Keywords: Microbial, Environment, Dust, street

Procedia PDF Downloads 354
2 Dust Holding Capacity of Some Selected Road Side Tree Species

Authors: Jitin Rahul, Manish Kumar Jain

Abstract:

Dust pollution refers to the various locations, activities, or factors which are responsible for the releasing of pollutants into the atmosphere. The sources of dust can be classified into two major categories anthropogenic sources (man-made sources) and natural sources. Dust kicked up by heavy vehicles (Bus, Truck, Loaders, Tankers, car etc.) travelling on highways may make up approximately 33-40% of air pollution. Plants naturally cleanse the atmosphere by absorbing gases and particulate matter plants (Leaves). Plants are very good pollution indicator and also very good for dust capturing (Dust controlling). Many types tree species like Azadirachta indica A. juss, Butea monosperma (Lam.) Kuntz., Ficus bengalensis (Linn)., Pterocarpus marspium (Roxb.), Terminalia arjuna (Roxb, exDC.), Dalbergia sissoo roxb., and Ficus religiosa (Linn.) generally occur in roadside. These selected tree spiciness can control the dust pollution or dust capturing. It is well known that plants absorb particulate pollutants and help in dust controlling. Some tree species like (Ficus bengalensis, Ficus religiosa and Azadirachta indica) are very effective and natural means for controlling air pollution.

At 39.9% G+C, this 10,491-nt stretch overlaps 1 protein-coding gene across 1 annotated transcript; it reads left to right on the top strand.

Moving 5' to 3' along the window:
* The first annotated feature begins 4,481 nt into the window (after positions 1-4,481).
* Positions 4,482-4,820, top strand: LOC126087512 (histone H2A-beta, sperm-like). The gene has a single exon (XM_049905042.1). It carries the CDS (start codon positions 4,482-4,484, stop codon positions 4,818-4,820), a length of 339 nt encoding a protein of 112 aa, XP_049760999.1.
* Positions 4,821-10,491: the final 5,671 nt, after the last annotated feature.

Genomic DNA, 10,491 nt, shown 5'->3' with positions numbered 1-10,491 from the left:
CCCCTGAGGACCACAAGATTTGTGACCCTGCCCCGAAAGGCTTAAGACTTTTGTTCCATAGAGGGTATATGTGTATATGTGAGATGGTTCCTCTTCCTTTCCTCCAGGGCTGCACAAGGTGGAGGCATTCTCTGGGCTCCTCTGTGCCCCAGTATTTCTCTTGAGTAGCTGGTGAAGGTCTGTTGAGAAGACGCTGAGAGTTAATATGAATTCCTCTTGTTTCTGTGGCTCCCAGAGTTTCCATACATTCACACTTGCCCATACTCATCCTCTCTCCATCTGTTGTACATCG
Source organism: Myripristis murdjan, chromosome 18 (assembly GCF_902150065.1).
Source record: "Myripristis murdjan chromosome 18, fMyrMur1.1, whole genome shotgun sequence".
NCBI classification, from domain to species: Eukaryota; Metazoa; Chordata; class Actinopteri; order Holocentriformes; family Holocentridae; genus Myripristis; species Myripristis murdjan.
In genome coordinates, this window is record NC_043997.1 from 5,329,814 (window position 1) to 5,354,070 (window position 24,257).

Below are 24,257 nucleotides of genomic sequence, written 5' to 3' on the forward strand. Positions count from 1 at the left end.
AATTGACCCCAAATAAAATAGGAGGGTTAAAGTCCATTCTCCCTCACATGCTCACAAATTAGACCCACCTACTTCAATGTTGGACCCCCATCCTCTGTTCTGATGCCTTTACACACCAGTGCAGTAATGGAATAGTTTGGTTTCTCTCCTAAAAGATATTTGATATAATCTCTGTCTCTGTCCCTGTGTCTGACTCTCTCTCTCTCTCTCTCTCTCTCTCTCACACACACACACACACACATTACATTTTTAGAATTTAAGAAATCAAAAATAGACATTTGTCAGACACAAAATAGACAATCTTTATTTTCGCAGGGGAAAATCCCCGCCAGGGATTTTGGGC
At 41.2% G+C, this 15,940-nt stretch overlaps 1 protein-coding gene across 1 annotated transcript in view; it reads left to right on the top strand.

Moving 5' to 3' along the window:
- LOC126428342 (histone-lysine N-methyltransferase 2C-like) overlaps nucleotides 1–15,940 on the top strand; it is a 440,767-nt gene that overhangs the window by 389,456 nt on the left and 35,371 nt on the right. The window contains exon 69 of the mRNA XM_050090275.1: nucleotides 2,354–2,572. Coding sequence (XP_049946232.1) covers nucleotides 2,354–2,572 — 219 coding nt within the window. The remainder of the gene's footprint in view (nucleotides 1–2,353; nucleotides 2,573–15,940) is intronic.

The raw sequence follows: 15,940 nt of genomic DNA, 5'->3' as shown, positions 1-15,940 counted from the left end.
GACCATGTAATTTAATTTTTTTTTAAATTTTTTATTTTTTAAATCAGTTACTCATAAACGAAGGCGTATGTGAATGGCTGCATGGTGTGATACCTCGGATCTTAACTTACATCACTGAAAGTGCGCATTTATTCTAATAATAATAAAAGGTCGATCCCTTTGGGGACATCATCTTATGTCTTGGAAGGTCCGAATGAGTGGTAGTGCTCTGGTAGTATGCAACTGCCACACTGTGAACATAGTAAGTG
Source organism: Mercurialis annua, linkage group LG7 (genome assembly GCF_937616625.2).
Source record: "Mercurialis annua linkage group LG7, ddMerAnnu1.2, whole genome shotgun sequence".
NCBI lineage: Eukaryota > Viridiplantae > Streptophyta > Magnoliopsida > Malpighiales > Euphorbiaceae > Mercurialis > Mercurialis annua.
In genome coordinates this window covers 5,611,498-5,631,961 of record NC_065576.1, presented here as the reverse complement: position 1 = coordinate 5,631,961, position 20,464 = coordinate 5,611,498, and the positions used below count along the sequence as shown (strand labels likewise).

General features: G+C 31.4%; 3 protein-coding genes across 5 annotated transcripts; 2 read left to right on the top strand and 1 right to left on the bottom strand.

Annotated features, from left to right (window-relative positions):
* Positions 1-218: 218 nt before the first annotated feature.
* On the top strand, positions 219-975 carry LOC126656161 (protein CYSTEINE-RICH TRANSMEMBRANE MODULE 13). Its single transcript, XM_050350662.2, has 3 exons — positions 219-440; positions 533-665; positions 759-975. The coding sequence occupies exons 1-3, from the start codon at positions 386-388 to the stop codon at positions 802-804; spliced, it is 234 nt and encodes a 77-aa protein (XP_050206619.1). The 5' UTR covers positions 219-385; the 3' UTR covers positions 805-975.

Keywords: Pollution, Dust, Road, Tree Species

Procedia PDF Downloads 149
1 A Relative Analysis of Carbon and Dust Uptake by Important Tree Species in Tehran, Iran

Authors: Sahar Elkaee Behjati

Abstract:

Air pollution, particularly with dust, is one of the biggest issues Tehran is dealing with, and the city's green space which consists of trees has a critical role in absorption of it. The question this study aimed to investigate was which tree species the highest uptake capacity of the dust and carbon have suspended in the air. On this basis, 30 samples of trees from two different districts in Tehran were collected, and after washing and centrifuging, the samples were oven dried. The results of the study revealed that Ulmus minor had the highest amount of deposited dust in both districts. In addition, it was found that in Chamran district Ailanthus altissima and in Gandi district Ulmus minor has had the highest absorption of deposited carbon. Therefore, it could be argued that decision making on the selection of species for urban green spaces should take the above-mentioned parameters into account.

Keywords: Dust, Tree Species, Tehran, leaves, uptake total carbon